Monday March 14th 2016, or 3/14/16 as our American cousins number it, may rightly be called Pi Day (3.1416), and we will celebrate it as St Pythagoras & All Angles Day too. Of course, when I was young (and never needed anyone, those days are gone, don’t wanna be…, sorry, got carried away!), 45 years and more ago in pre-decimalisation days, Pi Day and St Pythag’s Day were celebrated on 22nd July (22/7 UK-style) along with Mary Magdalene.
Monday 14 March is also Clean Monday this year, the start of Great Lent in Eastern Orthodox churches, a day of strict prayer and fasting. And furthermore, this day marks the beginning of the year 548 in the Sikh Nanakshahi calendar, which is related to significant events in Sikh history and dates from the birth of the first Guru, Guru Nanak Dev, in AD1469.
Other notable dates coming up are 3.17 St Patrick’s Day, 3.19 St Joseph’s Day, and 3.23 World Meteorology Day as well as Spy Wednesday and also the start of the Jewish Feast of Purim celebrating the story of Esther. However 3.25 is NOT Annunciation this year owing to Holy Week, so Christmas may be delayed by up to 10 days, I jest.
The Angle C Connection.
In 1706, William Jones, a self-taught mathematician and one of Anglesey’s most famous sons, published Synopsis palmariorum matheseos, roughly translated as A summary of achievements in mathematics. It is a work of great historical interest because it is where the symbol π appears for the first time in scientific literature to denote the ratio of a circle’s circumference to its diameter. It is thought that he chose π because it is the first letter of the Greek words for periphery (περιφέρεια) and perimeter (περίμετρος). The use of the symbol π was then popularised in 1737 by Swiss mathematician Leonhard Euler.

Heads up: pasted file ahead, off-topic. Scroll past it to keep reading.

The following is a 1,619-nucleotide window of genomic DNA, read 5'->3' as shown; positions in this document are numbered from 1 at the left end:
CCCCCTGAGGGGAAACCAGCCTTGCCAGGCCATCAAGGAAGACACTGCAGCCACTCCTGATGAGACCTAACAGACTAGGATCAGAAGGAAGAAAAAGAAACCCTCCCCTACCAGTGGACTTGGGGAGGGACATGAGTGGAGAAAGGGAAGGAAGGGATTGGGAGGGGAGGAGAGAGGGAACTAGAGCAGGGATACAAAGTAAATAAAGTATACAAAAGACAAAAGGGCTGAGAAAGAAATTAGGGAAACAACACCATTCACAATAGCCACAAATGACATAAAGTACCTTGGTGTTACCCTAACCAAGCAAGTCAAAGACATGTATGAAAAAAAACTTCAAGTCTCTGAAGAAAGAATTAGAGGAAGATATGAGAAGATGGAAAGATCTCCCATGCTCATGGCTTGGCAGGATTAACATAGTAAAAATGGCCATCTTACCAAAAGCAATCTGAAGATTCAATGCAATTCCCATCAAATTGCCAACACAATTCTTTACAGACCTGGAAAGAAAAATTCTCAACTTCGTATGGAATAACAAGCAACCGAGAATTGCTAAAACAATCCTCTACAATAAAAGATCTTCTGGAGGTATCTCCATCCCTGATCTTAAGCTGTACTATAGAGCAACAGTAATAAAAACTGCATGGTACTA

The Maths Angle.
It’s funny how the mnemonics learned as a child remain with one:-
Now I even I would celebrate in rhymes inapt the great immortal Syracusan rivaled nevermore who in his wondrous lore passed on before left men his guidance how to circles mensurate. (Published by A C Orr in 1906, the Syracusan is Archimedes who used Pythgoras’ Theorem to show that pi lay between 22/7 and 223/71) The mnemonic gives:-
Pi = 3.141592653589793238462643383279 accurate to 30 decimal places.
Other options are:-
Pre-decimal pi = 22/7 a useful approximation, but mathematically misleading since π is irrational and cannot be represented as a fraction of whole numbers.
All-day pi = 24/7 is just me being silly.
American Pie = It’s a teen R movie recurring, or that unfathomable Don McLean song from 1971.
Raspberry Pi = 3.14**@!
Piscy = member of the Scottish Episcopal Church.
Pixy = Area of an ellipse with axes x & y.
Pizza = volume of a pizza with radius z and depth a, must be deep and crisp and even.
The volume of Wine produced for the Wedding at Cana in Galilee is an exercise for the reader.
An internet search will find a countably infinite number of “maths jokes”; here are just 100 of them:-
1. There are 10 types of person, those who understand binary and those who don’t.
10. Why did the chicken cross the Möbius strip? To get to the same side.
11. What do you get if you cross a mountaineer with a mosquito? Nothing, you can’t cross a scalar with a vector.
100. Which Carol contains the largest binary number? Probably “Ding dong merrily on high … and 101010 by priest and people sungen.” That’s 42 in decimal.
Finally a Classical Physics question – What is a millihelen (mH)?
The quantity of facial beauty required to launch one ship. In the Troy system of units, obviously.
Happi St Pythag’s Day,